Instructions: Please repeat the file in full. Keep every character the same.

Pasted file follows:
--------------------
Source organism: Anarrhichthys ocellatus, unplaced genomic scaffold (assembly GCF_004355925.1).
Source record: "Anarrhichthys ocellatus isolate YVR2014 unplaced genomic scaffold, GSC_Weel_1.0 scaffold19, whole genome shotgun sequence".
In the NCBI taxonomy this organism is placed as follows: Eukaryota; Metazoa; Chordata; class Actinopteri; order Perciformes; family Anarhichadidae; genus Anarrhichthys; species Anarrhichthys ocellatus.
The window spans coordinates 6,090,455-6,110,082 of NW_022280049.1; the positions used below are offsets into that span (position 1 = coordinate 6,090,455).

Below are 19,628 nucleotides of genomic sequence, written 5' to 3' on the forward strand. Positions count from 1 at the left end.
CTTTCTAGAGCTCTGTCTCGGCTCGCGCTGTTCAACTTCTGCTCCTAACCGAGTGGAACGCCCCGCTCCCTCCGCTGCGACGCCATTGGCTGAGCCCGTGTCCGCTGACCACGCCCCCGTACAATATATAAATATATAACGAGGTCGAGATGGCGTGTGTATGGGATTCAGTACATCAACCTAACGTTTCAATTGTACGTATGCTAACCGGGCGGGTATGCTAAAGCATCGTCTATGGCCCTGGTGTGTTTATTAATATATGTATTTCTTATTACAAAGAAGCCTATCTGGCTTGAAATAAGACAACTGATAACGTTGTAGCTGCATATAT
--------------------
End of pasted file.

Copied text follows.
Source organism: Anarrhichthys ocellatus, unplaced genomic scaffold (assembly GCF_004355925.1).
Source record: "Anarrhichthys ocellatus isolate YVR2014 unplaced genomic scaffold, GSC_Weel_1.0 scaffold19, whole genome shotgun sequence".
In the NCBI taxonomy this organism is placed as follows: Eukaryota; Metazoa; Chordata; class Actinopteri; order Perciformes; family Anarhichadidae; genus Anarrhichthys; species Anarrhichthys ocellatus.
The window spans coordinates 6,090,455-6,110,082 of NW_022280049.1; the positions used below are offsets into that span (position 1 = coordinate 6,090,455).

Below are 19,628 nucleotides of genomic sequence, written 5' to 3' on the forward strand. Positions count from 1 at the left end.
CTTTCTAGAGCTCTGTCTCGGCTCGCGCTGTTCAACTTCTGCTCCTAACCGAGTGGAACGCCCCGCTCCCTCCGCTGCGACGCCATTGGCTGAGCCCGTGTCCGCTGACCACGCCCCCGTACAATATATAAATATATAACGAGGTCGAGATGGCGTGTGTATGGGATTCAGTACATCAACCTAACGTTTCAATTGTACGTATGCTAACCGGGCGGGTATGCTAAAGCATCGTCTATGGCCCTGGTGTGTTTATTAATATATGTATTTCTTATTACAAAGAAGCCTATCTGGCTTGAAATAAGACAACTGATAACGTTGTAGCTGCATATAT